Over the Edge Productions.ca

 
  • About Us
  • Rositch- Mtn Love Boogie
  • About B.A.S.E. Jumping


R
andy S developed Over the Edge Productions to try to bring the vision of flight into viewers homes.  As well, to let them sample a piece of the incredible outdoors that surrounds us all, offering them a chance to join them on a variety of extreme sport endeavors.

Over the Edge Productions main direction, is to adventure into the unknown, to go to places where exits have not yet been found or thought of. We strive on the adventure, the quest of seeking for that hidden reward, the beauty of BC's lightly or never touched glorious backcountry, to be close with nature and enjoy its lessons and intensities. Over the Edge Productions respects and protects our nature. Please always remember, leave it as you saw it!! Don't litter!! Smile!! Stay proud and healthy!! Keep it on the sunny side!!

Over the Edge Productions goal, is to expose and showcase hidden athletic talent from BC and Canada through video production.  Over the Edge Productions gives companies and or individuals the opportunity to learn what’s new, functional, and affordable in the world of extreme sports.


The
Adam Rositch - Mountain Love Boogie is an annual fundraising B.A.S.E. jumping boogie made possible by Over the Edge Productions commemorating their friend Adam Rositch.

It will be held on the west coast of Canada in Squamish, BC, 45 mins from Vancouver, BC.

This event is being held to offer an opportunity to fellow B.A.S.E. jumpers to enjoy a weekend full of different small and medium wall exits as well as supporting the Adam Rositch - Mountain Love Fund. The Adam Rositch - Mountain Love Fund is a fund to help support people's unfortunate battle with depression by giving them an opportunity to spend a healthy day in the great outdoors. Funds generated at this event will be donated to the Squamish First Nations for their youth struggling with depression.

Details:
Dates: TBA
Experienced canopy pilots highly recommended
For more information and serious enquiries please email us at
randy@overtheedgeproductions.ca


Please watch our Rositch - Mountain Love Boogie video below.

 


B.A.S.E.
jumping is a sport involving the use of a parachute to jump from fixed objects. "BASE" is an acronym that stands for the four categories of fixed objects from which one can jump:

Building
Antenna (an uninhabited tower such as an aerial mast)
Span (a bridge or arch)
Earth (a cliff or other natural formation)

The acronym "BASE" was coined by film-maker Carl Boenish, his wife Jean Boenish, Phil Smith, and Phil Mayfield. Carl was the real catalyst behind modern B.A.S.E. jumping, and in 1978 filmed the first B.A.S.E. jumps (from El Capitan, in Yosemite National Park) to be made using ram-air parachutes and the freefall tracking technique. While B.A.S.E. jumps had been made prior to that time, the El Capitan activity was the effective birth of what is now called B.A.S.E. jumping. B.A.S.E. jumping is significantly more dangerous than similar sports such as skydiving from aircraft, and is currently regarded by many as a fringe extreme sport or stunt.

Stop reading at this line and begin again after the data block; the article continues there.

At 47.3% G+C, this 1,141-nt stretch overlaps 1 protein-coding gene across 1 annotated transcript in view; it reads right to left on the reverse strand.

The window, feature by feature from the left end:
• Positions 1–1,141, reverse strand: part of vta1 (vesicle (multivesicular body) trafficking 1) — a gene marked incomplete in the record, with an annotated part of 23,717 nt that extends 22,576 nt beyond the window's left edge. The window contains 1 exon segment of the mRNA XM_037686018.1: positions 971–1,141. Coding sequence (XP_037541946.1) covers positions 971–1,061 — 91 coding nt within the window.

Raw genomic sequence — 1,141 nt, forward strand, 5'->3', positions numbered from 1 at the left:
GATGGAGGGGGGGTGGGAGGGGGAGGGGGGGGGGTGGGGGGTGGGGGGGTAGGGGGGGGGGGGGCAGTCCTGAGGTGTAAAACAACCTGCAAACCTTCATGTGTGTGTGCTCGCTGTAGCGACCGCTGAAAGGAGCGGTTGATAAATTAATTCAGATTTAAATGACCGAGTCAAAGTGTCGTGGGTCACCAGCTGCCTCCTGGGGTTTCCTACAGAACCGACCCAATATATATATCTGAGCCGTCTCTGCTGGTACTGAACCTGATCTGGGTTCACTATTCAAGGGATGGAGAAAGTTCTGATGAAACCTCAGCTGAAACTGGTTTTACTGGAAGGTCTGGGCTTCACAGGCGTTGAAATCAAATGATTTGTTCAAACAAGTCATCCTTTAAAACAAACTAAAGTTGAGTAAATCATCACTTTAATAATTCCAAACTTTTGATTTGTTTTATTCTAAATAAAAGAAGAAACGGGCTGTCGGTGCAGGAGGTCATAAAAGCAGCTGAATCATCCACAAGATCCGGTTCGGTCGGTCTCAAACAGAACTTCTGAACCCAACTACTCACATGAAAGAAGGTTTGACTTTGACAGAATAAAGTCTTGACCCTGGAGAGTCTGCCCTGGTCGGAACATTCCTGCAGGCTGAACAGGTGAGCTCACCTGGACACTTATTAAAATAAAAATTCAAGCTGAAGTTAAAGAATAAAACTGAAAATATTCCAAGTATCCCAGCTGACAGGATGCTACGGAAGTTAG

B.A.S.E. numbers are awarded to those who have made at least one jump from each of the four categories. When Phil Smith and Phil Mayfield jumped together from a Houston skyscraper on January 18th, 1981, they became the first to attain the exclusive B.A.S.E. numbers (B.A.S.E. #1 and #2, respectively), having already jumped from antennae, spans, and earthen objects. Jean and Carl Boenish qualified for B.A.S.E. numbers 3 and 4 soon after. A separate "award" was soon enacted for Night B.A.S.E. jumping when Mayfield completed each category at night, becoming Night B.A.S.E. #1, with Smith qualifying a few weeks later.

During the early eighties, nearly all B.A.S.E. jumps were made using standard skydiving equipment, including two parachutes (main and reserve), and deployment components. Later on, specialized equipment and techniques were developed that were designed specifically for the unique needs of B.A.S.E. jumping.


There are isolated examples of B.A.S.E. jumps dating from the late 1700s.

• In 1783, Louis-Sébastien Lenormand made the first parachute jump from the tower of the Montpellier   observatory, preceding the jump from a balloon by Garnerin.
In 1912, Frederick Law jumped from the Statue of Liberty
In 1913, Štefan Banič jumped from a building in order to demonstrate his new parachute to the U. S.   Patent   Office and military
• In 1913, a Russian student Vladimir Ossovski (Владимир Оссовский), from the Saint-Petersburg Conservatory, jumped from the 53-meter high bridge over the river Seine in Rouen (France), using the parachute RK-1, invented a year before that by Gleb Kotelnikov (1872-1944). Ossovski planned jumping from the Eiffel Tower too, but the mayor of Paris didn’t allow that. (Information from the Russian edition of GEO magazine, issue 11, November    2006, GEO).
In 1966, Michael Pelkey and Brian Schubert jumped from the cliff "El Capitan" in Yosemite Valley
On 9 November 1975, the first person to parachute off the CN Tower in Toronto, Canada, was a member    of    the construction crew, Bill Eustace. He was fired.
• In 1975, Owen J. Quinn, a jobless man, parachuted from the south tower of the World Trade Center to    publicize the plight of the unemployed.
In 1976 Rick Sylvester skied off Canada's Mount Asgard for the opening sequence of the James Bond    movie    The Spy Who Loved Me, giving the wider world its first look at BASE jumping.

 

B.A.S.E jumping information provided by

Wikipedia.org

 


 

   
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